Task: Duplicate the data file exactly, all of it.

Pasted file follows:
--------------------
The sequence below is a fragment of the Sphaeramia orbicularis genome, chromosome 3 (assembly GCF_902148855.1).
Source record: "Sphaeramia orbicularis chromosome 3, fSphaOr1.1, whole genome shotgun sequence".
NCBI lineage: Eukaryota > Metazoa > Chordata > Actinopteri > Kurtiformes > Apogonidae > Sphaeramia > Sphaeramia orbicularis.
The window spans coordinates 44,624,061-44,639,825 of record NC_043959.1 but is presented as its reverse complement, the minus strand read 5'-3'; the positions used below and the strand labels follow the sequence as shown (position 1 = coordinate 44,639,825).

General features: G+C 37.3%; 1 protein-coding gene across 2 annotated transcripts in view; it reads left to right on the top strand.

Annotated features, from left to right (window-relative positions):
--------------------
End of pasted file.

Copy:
The sequence below is a fragment of the Sphaeramia orbicularis genome, chromosome 3 (assembly GCF_902148855.1).
Source record: "Sphaeramia orbicularis chromosome 3, fSphaOr1.1, whole genome shotgun sequence".
NCBI lineage: Eukaryota > Metazoa > Chordata > Actinopteri > Kurtiformes > Apogonidae > Sphaeramia > Sphaeramia orbicularis.
The window spans coordinates 44,624,061-44,639,825 of record NC_043959.1 but is presented as its reverse complement, the minus strand read 5'-3'; the positions used below and the strand labels follow the sequence as shown (position 1 = coordinate 44,639,825).

General features: G+C 37.3%; 1 protein-coding gene across 2 annotated transcripts in view; it reads left to right on the top strand.

Annotated features, from left to right (window-relative positions):